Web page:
According to The Wall Street Journal, one of Nintendo's investors has once again put pressure on the gaming giant to move into mobile gaming.
Seth Fischer, manager of a hedge fund that owns shares in Nintendo, believes that the company should create "very profitable games based on in-game revenue models" and attempt to leverage smartphone games, who he suggests is "valued by the market at well over $100 billion."
The standout quote from the complete letter is a sentence that will likely strike fear into the hearts of longstanding Nintendo fans: "just think of paying 99 cents just to get Mario to jump a little higher."
While the immediate reaction to Fischer's suggestion here is largely unprintable, it's worth considering why he made it in the first place. Like it or not, free-to-play mobile gaming stuffed with in-app purchases is an enormously lucrative part of the games industry -- to such a degree that renowned developers like Trials creator RedLynx would rather publish a mobile game as a free title with IAPs than a pay once, play forever deal. This isn't a particularly good situation, of course -- it gives us travesties like EA's desecration of Dungeon Keeper, for example -- but it's the reality of the industry as it stands today. And, as an investor, Fischer is more likely to be looking at what will make some money rather than necessarily what will actually provide a good experience for players.
But there are a couple of strong arguments against Fischer's suggestion, too. One of the more interesting statistics arose recently following a survey from analytics firm Swrve: according to them, only 0.15% of mobile gamers make up 50% of in-app revenue, suggesting a strong reliance on "whales" -- those who spend a lot of money on free-to-play games. In total, only 1.5% of active players purchase anything, with the majority of items coming in the $1-5 range -- though $50+ items made up 0.7% of purchases but 9% of total revenue. This means that although there might be a hefty number of active players of free-to-play games -- popular social and mobile games have millions of daily active users -- very few of them are actually paying up, and those who are paying up are paying significantly over the odds. This would largely seem to go against the model Nintendo has been using to date: packaged, pay-once games that very occasionally have premium-priced expansions. In other words, Nintendo's player base may be smaller than that of a popular mobile game -- but all of them are paying.
The second argument is that Nintendo games have long been renowned as being perfectly tuned, immaculately designed experiences in which success is dependent on player skill rather than brute-forcing your way through. Take a look at this video, for example, in which a player completes the original NES version of Super Mario Bros. with the lowest possible score (500) thanks to the game's pixel-perfect accuracy when it comes to jumping. Throw in the option for players to pay a dollar to break that carefully tuned game balance and you destroy one of the most beautiful things about that game -- and knowing Nintendo's fastidiousness about this sort of thing, it seems unlikely that they'd ever want to do that. And this isn't even getting into the inherent inaccuracy of touchscreen controls, which are, to put it mildly, less than ideal for games that require precision -- like platform games.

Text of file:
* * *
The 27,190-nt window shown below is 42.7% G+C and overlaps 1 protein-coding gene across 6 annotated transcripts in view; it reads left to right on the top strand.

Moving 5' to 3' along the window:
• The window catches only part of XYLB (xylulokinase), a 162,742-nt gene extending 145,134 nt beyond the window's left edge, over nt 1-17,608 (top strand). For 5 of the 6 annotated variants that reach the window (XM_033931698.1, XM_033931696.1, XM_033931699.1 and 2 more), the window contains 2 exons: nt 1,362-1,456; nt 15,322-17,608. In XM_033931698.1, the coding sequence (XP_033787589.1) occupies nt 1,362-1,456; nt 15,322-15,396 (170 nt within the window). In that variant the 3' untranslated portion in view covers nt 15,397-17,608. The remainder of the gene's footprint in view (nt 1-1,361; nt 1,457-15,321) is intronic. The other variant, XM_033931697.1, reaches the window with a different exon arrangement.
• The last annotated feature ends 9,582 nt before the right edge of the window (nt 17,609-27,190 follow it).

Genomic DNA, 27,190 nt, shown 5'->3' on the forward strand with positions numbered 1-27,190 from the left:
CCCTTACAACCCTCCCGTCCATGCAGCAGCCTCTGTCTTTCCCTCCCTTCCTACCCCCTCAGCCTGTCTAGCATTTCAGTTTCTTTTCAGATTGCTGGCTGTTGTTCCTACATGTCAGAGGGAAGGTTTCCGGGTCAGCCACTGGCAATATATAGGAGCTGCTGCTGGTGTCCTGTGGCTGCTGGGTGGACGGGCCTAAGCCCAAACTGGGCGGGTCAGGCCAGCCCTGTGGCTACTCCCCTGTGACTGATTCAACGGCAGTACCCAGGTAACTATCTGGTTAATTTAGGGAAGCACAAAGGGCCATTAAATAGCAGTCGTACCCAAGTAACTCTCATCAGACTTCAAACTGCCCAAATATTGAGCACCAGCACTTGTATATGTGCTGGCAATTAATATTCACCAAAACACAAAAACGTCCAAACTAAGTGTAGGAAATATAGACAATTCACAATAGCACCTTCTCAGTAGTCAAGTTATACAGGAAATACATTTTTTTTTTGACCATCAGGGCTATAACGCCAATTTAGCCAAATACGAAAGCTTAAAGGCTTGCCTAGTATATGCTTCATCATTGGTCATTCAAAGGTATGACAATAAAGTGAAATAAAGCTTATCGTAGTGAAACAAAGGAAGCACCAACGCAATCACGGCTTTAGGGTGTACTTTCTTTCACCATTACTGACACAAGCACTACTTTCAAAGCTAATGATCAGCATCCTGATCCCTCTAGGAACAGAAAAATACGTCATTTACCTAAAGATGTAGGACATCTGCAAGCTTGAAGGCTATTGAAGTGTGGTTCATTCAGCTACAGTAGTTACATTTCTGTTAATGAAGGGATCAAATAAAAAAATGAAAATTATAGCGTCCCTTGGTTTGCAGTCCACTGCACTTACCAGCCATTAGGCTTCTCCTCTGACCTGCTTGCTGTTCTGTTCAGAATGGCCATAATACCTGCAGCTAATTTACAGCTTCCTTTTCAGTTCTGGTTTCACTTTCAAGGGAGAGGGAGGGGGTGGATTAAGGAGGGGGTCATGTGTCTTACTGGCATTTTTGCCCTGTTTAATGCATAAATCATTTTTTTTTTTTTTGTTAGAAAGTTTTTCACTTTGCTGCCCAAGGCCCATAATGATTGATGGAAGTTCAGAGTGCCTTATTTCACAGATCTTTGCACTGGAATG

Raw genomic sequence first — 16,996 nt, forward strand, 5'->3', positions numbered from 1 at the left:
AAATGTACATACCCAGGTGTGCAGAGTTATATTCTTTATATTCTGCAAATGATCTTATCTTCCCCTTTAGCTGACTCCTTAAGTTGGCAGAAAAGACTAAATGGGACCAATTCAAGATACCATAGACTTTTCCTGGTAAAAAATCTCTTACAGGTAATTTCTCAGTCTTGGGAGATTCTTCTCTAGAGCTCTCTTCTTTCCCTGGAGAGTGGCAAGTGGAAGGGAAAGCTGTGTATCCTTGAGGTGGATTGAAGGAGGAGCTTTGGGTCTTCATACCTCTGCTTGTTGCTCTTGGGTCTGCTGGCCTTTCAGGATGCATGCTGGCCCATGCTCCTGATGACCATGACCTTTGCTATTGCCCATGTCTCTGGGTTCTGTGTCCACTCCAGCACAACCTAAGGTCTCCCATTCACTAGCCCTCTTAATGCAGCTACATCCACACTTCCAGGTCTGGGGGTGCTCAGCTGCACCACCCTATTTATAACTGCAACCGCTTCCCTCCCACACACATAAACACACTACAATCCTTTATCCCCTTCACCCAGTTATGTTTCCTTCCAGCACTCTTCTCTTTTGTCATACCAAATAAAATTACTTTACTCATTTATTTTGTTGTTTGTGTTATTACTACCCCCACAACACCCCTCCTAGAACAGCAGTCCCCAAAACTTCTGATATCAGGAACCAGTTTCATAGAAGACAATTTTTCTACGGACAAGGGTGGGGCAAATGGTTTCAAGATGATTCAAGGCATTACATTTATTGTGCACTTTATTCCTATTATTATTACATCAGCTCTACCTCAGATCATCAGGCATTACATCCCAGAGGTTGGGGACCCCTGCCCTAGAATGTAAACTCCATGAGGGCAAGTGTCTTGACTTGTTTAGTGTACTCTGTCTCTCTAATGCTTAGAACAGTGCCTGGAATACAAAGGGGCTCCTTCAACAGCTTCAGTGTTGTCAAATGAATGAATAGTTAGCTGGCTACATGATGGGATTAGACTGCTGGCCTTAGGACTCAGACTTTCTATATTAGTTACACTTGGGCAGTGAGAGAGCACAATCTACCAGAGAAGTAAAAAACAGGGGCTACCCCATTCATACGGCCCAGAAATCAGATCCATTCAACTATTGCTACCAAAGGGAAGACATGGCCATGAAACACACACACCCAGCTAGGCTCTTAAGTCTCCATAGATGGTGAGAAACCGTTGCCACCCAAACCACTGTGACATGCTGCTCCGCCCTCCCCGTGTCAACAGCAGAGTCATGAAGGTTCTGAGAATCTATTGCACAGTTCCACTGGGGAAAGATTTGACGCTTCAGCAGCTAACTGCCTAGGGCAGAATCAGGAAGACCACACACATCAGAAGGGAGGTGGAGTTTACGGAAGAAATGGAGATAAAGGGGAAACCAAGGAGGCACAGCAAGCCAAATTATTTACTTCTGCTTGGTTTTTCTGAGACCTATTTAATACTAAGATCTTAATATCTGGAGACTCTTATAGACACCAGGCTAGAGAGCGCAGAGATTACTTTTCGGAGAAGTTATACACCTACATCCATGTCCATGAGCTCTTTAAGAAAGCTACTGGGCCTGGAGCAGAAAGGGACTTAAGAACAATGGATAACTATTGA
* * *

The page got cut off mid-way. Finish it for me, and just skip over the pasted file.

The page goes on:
Nintendo has proven that it isn't against the idea of free-to-play games thanks to upcoming titles like Steel Diver: Sub Wars and Rusty's Real Deal Baseball (formerly Darumeshi Sports Store) -- but it's also proven that it intends to do so on its own terms. Steel Diver's implementation of free-to-play is more of a demo/full version scenario, while Rusty's allows players to haggle over the cost of in-game purchases. Neither, crucially, offer consumable in-app purchases like most mobile free-to-play titles do -- in both cases, you pay once for something, and it's yours. No energy bars, no wait timers, no boosters -- just things you bolt on to the existing experience and then keep.
So long as the mobile marketplace is perceived as profitable, the fact that IAP-infested free-to-play games are, for the most part, simply not very fun will continue to pass investors by -- and they will continue to apply pressure to Nintendo to branch out into this aspect of the industry, particularly as Wii U continues to struggle. At this rate, though, it's looking unlikely that Nintendo will cave to such pressure -- it's always been a company that's done things its own way, and that seems unlikely to change even during these challenging times.
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